Given quite a bit of time to fill while waiting for this hip surgery required lots of preparation. So, as I noted earlier, a bit of retail therapy was prescribed. Or, to rephrase — what better excuse to buy more art supplies. Saturday Jer dropped me off at Columbia Art Supplies and ran errands, so what could I do to fill the time but fill a basket?
Here are my new acrylic inks (upper left), my box of colored pencils, and my somewhat new brushes and new micron pens (2 for 1 sale) sitting on the glass table that will serve as my art station while I recover. The Sketchbook Project has a temporary Bo leaf, also new (I can scarcely resist those leaf skeletons, but I only bought one packet) hiding the cover drawing. Papers of various sorts are at the back of the table, as well as a roll of strong mulberry paper that is just visible on the right.
And, of course, I needed a new art book to spark my interest, and since picture books are too heavy (and I have far too many that I haven’t yet gotten completely through), I went for an old “how-to” book:
Composition: Understanding Line, Notan and Color, by Arthur Wesley Dow was first published in 1899 but now exists as a Dover book (2007). It can still be found at various bookstores (I ordered from Powell’s, of course). Arthur Dow has a nice simple description of what painting consists of: line, notan [values], and color. Powell’s commentary says, and I can see why, that his precepts guided much of modern art, including that of Georgia O’Keefe.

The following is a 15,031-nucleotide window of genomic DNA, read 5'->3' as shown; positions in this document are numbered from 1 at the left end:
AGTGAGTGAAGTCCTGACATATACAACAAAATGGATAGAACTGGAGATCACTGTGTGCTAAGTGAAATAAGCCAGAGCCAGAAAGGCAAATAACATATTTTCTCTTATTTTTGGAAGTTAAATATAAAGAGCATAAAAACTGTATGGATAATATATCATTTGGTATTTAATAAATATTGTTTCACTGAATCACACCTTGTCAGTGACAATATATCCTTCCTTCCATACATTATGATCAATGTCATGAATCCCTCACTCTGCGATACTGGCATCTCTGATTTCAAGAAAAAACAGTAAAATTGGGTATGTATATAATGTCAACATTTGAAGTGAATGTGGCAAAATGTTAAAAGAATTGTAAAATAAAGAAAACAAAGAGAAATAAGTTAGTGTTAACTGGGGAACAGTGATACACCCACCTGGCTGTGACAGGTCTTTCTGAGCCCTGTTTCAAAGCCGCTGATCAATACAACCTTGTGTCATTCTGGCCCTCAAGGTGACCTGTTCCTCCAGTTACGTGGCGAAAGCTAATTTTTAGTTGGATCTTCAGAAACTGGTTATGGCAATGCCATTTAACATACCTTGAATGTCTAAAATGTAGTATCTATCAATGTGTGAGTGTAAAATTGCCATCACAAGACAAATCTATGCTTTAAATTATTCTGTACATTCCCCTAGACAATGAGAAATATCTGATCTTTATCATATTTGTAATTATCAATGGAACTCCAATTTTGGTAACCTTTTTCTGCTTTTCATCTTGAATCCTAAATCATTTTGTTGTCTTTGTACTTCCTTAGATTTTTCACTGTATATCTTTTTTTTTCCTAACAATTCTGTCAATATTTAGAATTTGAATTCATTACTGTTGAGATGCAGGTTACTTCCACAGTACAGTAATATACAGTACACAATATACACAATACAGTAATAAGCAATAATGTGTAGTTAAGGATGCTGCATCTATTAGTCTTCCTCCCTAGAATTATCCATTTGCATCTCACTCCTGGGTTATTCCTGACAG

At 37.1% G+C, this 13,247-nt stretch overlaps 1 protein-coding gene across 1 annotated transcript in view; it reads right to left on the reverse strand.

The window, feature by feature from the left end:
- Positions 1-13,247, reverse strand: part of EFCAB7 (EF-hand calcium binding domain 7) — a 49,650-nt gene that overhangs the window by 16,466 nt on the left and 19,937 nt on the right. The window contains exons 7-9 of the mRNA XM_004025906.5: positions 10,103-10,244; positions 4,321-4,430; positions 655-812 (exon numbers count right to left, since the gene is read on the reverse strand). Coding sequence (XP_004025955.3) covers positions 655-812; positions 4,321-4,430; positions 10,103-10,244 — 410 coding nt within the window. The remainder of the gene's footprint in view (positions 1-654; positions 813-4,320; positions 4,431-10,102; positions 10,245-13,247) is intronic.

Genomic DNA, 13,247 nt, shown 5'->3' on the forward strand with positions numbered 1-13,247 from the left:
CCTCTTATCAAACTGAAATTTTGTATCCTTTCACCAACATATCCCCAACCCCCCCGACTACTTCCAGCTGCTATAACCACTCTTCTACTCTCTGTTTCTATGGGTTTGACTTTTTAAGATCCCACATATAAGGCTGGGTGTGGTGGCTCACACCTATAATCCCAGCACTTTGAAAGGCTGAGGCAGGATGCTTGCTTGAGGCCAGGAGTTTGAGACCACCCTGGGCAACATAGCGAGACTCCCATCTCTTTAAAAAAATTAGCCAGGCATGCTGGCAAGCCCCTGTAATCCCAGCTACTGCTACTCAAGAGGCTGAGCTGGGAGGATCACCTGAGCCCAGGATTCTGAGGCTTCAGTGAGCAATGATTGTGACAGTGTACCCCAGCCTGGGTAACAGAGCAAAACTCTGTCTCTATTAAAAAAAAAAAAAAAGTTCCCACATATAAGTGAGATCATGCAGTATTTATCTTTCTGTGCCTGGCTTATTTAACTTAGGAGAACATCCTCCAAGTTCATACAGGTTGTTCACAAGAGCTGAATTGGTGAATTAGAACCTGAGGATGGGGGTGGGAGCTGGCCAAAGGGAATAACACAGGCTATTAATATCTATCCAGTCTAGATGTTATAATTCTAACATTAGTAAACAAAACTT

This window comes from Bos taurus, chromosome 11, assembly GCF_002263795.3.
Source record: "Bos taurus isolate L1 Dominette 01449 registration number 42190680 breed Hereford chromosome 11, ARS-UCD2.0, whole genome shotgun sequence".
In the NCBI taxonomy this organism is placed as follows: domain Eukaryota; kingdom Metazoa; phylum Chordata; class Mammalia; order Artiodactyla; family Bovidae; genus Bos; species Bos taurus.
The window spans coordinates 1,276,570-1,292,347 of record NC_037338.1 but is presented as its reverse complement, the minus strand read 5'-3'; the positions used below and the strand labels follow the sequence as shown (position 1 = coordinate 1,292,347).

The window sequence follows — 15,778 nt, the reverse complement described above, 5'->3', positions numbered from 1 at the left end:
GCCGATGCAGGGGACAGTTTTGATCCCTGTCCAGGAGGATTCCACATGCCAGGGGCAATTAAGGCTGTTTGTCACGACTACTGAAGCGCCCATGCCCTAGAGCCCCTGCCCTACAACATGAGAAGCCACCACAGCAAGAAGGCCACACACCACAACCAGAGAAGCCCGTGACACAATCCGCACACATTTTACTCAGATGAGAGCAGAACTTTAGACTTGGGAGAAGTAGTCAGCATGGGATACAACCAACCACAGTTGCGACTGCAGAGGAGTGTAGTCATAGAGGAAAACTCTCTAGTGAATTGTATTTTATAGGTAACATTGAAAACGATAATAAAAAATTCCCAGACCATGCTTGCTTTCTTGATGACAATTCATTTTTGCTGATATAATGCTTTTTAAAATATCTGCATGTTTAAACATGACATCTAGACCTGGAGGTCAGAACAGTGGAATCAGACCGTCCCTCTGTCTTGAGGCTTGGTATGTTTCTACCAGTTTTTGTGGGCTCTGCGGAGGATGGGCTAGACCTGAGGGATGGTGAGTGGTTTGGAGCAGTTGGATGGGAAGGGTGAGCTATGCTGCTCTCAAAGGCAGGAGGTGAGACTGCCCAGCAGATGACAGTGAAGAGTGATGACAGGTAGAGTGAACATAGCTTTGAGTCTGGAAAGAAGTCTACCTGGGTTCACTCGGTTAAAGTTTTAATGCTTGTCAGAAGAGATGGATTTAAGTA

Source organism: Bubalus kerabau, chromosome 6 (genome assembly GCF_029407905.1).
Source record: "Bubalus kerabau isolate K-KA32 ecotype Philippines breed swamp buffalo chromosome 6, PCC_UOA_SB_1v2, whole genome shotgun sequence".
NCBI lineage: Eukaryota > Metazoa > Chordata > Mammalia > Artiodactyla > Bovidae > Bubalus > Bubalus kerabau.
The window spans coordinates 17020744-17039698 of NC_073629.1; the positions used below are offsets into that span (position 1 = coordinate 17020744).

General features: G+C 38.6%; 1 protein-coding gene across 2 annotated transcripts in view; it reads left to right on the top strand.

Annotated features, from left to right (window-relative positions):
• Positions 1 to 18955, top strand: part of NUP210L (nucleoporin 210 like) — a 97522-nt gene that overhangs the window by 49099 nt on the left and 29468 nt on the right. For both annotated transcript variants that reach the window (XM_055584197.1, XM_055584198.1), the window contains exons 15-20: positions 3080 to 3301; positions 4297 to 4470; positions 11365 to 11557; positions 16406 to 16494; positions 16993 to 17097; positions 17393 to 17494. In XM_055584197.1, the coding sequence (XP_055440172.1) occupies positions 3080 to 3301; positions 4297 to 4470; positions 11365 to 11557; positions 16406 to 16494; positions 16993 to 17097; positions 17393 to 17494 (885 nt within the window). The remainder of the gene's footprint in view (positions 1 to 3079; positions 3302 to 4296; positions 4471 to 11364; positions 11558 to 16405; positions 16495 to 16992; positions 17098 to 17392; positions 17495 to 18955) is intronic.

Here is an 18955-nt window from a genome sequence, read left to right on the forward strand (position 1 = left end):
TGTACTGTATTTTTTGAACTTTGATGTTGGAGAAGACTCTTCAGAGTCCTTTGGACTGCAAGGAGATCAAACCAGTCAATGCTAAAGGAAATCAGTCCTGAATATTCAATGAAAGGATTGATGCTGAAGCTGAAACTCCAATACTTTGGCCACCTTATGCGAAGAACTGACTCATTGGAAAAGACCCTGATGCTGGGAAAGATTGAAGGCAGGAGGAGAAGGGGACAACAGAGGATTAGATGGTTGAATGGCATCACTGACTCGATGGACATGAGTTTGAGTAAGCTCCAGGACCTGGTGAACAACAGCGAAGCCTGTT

Dow’s preliminary instructions on painting lines are to hold the brush upright, and practice, practice, practice, beginning with straight lines, then allowing oneself a few curves and finally moving into complicated architectural structures, all of which can be copied, at a larger size if one wishes. He says not to get too hung up on the quality of the line, which is good. My brushes are cheap and my abilities in drawing mediocre at best.
But before I began with Mr. Dow, I did some pencil drawings from An Atlas of Anatomy for Artists, by Fritz Schider, the book I mentioned in last blog I did. Here’s my first drawing in the Sketchbook, and tonight, I’m finding it a bit better than I thought it was when I put down the pencil a few days ago:
The Anatomy Atlas is at the top, and my drawing is at the bottom. I was concentrating on the ball and hip joint, the femur and acetabulum, when I drew it, but when I looked at the drawing again, I found the skull’s attitude most appropriate (click on the image to see it a bit better) –June